Let’s Garden Together: Vegetable Patch


Recently my vegetable garden has had a few unexpected visitors. They all appear to have had a great time as most of my winter veggies are completely gone! Join me as I clean the patch, pull a few weeds and re-mulch the raised gardens beds!



Until next time happy gardening! By Bonnie-Marie Hibbs ©BMHPhotographyTheGardener’sNotebook2018



How to Grow Garlic

If you love the flavour of Garlic and using it in your cooking, why not try growing it? Here are some tips and tricks on how to grow Garlic successfully! 

Soil: To get the best out of your garlic and to produce large cloves soil texture and health is an important contributor. You will need to have a loose, well-draining soil which has plenty of rich organic matter. By adding bagged compost or manures to the soil will help you to achieve this. If fresh manures or compost is used beware that planting directly after application can cause damage to young plants. Garlic prefers a soil pH that is slightly acid. But if you have a pH reading of 6.0 – 7.0 you will still have good success growing garlic. 

Feeding: Garlic does not require too much feeding throughout the growing period. They are subject to nitrogen deficiencies, these symptoms are discovered mainly in the colouration of the foliage. Foliage will be mottled and the whole plant will appear yellow, plants may also appear to have poor vigour and bulbs can be undersized. Applying moderate amounts of nitrogen based fertilisers will keep plants growing healthy.  But if too much nitrogen is applied plants will produce a lot of foliage and the development of the bulbs can be hindered.  Keeping a balanced ratio of feeding is the trick to successful garlic growing. It may sound hard but I promise that it is easy. Apply a liquid fertiliser such as Maxicrop or Thrive once a month to keep plants happy. When using Blood and Bone or Organic Fertiliser by Grow Better apply every 4-6 weeks.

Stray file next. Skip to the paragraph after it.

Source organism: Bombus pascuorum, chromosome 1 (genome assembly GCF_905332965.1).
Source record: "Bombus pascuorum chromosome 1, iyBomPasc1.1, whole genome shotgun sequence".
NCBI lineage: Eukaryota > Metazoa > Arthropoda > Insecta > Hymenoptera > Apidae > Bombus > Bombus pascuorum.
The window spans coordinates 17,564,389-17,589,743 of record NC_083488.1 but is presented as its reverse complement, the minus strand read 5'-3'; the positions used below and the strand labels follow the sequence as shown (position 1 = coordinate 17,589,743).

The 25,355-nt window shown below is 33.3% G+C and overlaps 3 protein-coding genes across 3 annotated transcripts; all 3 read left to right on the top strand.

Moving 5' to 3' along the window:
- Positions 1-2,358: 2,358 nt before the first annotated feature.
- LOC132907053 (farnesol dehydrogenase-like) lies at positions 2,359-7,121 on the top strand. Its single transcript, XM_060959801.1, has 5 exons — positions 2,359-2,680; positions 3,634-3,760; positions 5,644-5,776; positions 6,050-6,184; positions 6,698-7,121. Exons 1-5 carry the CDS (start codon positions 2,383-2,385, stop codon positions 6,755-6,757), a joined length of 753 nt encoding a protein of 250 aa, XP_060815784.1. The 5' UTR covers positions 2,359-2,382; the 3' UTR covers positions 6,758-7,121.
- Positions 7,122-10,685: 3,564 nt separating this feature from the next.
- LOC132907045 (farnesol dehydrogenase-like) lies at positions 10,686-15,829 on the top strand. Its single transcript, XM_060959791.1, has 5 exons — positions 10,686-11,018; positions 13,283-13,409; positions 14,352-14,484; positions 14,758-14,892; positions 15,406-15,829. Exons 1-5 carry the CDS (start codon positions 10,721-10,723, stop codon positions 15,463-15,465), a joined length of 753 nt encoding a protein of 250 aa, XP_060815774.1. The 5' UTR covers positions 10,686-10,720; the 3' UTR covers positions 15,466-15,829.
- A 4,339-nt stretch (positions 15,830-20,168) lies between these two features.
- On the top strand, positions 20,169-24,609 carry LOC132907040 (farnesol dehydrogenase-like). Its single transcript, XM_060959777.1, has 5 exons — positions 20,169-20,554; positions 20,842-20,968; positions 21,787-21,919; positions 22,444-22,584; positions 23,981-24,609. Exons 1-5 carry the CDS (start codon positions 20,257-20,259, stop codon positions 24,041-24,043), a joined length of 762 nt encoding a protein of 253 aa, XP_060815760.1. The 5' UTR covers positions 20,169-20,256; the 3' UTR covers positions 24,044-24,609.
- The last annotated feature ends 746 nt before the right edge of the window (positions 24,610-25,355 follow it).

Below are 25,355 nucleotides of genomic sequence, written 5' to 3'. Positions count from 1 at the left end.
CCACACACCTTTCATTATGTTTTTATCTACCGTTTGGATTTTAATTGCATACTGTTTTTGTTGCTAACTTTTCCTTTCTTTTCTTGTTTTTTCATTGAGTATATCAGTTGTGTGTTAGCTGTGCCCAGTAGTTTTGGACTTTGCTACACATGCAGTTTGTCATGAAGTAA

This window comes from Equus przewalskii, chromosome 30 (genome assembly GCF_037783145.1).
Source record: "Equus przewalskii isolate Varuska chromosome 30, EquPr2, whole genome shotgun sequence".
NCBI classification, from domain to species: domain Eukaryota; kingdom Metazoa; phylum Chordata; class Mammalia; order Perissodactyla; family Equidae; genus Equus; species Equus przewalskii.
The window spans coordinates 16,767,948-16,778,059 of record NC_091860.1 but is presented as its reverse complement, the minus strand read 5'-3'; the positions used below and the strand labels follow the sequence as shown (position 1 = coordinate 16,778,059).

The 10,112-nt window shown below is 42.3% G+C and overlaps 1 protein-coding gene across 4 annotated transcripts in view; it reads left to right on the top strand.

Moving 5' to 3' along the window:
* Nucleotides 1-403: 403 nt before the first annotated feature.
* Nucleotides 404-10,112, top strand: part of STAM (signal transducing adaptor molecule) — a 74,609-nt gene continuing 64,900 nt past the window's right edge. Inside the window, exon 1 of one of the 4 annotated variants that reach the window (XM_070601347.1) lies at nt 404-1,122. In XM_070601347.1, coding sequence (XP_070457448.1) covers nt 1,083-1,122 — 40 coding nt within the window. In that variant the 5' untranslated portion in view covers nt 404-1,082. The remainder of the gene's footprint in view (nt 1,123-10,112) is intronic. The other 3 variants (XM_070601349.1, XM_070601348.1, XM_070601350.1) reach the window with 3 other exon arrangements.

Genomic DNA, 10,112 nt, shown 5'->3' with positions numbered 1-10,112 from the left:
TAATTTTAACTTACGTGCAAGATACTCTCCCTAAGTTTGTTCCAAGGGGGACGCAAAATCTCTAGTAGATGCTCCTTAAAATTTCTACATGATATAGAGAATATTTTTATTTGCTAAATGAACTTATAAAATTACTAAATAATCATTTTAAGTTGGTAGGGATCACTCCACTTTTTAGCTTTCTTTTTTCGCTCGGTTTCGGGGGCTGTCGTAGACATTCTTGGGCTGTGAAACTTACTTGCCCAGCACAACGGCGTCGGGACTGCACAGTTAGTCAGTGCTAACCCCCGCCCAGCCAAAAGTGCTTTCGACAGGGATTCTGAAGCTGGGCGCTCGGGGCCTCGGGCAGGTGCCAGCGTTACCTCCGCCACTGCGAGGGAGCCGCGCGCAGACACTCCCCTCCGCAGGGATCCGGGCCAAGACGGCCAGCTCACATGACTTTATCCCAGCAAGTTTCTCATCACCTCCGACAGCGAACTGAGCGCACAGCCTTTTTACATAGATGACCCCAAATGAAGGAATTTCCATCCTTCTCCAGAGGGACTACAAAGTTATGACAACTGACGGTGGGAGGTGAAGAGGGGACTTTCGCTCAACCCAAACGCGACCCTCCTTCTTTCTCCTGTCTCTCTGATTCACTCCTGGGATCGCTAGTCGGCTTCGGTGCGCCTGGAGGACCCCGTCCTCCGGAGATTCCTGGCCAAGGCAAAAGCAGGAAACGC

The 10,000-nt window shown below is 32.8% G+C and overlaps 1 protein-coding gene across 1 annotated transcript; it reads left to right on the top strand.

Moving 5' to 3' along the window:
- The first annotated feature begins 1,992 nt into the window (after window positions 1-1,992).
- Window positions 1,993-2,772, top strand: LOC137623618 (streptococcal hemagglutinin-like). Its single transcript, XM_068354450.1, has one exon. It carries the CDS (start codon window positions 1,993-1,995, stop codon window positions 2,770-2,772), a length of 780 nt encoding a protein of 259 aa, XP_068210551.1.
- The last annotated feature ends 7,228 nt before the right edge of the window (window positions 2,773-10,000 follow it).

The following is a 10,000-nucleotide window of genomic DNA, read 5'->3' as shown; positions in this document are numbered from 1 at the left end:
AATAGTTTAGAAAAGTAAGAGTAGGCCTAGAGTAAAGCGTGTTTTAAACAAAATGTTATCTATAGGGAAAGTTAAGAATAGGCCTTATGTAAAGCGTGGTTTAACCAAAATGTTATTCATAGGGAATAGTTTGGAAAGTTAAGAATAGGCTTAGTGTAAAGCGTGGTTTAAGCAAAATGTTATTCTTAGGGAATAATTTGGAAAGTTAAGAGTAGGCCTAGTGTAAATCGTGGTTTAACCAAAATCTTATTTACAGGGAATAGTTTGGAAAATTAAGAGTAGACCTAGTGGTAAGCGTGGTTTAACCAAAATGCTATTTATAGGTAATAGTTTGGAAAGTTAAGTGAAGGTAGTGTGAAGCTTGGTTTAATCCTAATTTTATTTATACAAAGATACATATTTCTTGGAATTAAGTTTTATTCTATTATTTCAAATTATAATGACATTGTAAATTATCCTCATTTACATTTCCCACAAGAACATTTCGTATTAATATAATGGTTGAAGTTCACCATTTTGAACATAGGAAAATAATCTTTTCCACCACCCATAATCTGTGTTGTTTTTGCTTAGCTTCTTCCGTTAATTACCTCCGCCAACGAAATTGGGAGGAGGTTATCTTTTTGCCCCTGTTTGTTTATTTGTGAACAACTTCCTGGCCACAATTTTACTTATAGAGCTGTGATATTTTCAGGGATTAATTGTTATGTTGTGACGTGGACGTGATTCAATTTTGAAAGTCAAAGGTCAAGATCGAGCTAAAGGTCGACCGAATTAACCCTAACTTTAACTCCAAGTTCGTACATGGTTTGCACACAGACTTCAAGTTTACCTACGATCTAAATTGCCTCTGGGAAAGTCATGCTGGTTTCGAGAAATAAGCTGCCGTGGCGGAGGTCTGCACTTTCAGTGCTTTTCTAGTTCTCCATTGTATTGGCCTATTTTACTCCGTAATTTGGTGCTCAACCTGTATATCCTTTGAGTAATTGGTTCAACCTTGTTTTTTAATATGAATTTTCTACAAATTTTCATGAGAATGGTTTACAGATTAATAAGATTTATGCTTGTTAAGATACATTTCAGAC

Watering: Garlic originates from Central Asia and northeastern Iran where is grows naturally in some harsh, dry climates. However, this doesn’t mean that it doesn’t like to be watered. In fact to achieve the best success in growing garlic is to keep the soil moist during the growing period. Garlic enjoys ample amounts of water for healthy growth and for good bulb formation. But you do not want your garlic swimming in water! If the bulbs are kept extremely wet it can lead to rot!

When to Plant: Planting garlic in autumn is most ideal. Plant garlic 3 – 5 weeks prior to winter will allow for the garlic cloves time to establish a small root system before the soil temperature cools. Plants genuinely do not grow or develop root systems in the winter due to the colder soil temperatures. 

Planting Garlic: When planting into raised or established garden-beds make sure to allocate rows for the garlic to be planted. Tip: Make plant signs or labels to remember where and which variety is planted. Take the garlic bulb and pull apart until you are left with the individual cloves. Plant the clove roughly 4cm deep with the point towards the sky and the rounder end to the soil. Cover with soil and water in. 

Lastly remember to just have fun with it! Growing fresh produce and picking it straight out of your own garden is one of the many joys to gardening. 

 Until next time happy gardening! By Bonnie-Marie Hibbs ©BMHPhotographyTheGardener’sNotebook2018

Autumn Vibes

Who else gets excited for this time of year? I certainty do and it isn’t just because of the cooler weather but the change of colour found in the trees. I can get lost in my camera easily for a few hours trying to capture the different colours of the leaves.
birtch treegoldenAutumn colourautumn leaveslipstick mapleJapanese maplemaple
Until next time happy gardening! By Bonnie-Marie Hibbs ©BMHPhotographyTheGardener’sNotebook2018

Weekly Photo Challenge: Awakening

Wild Mushrooms marked.jpgI love autumn mainly because as the weather cools the wild mushrooms begin to emerge and awaken from their long slumber. Fungi (mushrooms) have always been a fascination to me and I have always loved to capture them through my camera lens. A few years ago I did a blog post featuring a series of wild mushrooms. If your interested in having a look here is the link.

In response to The Daily Post Weekly Photo Challenge Awakening
Until next time happy gardening! By Bonnie-Marie Hibbs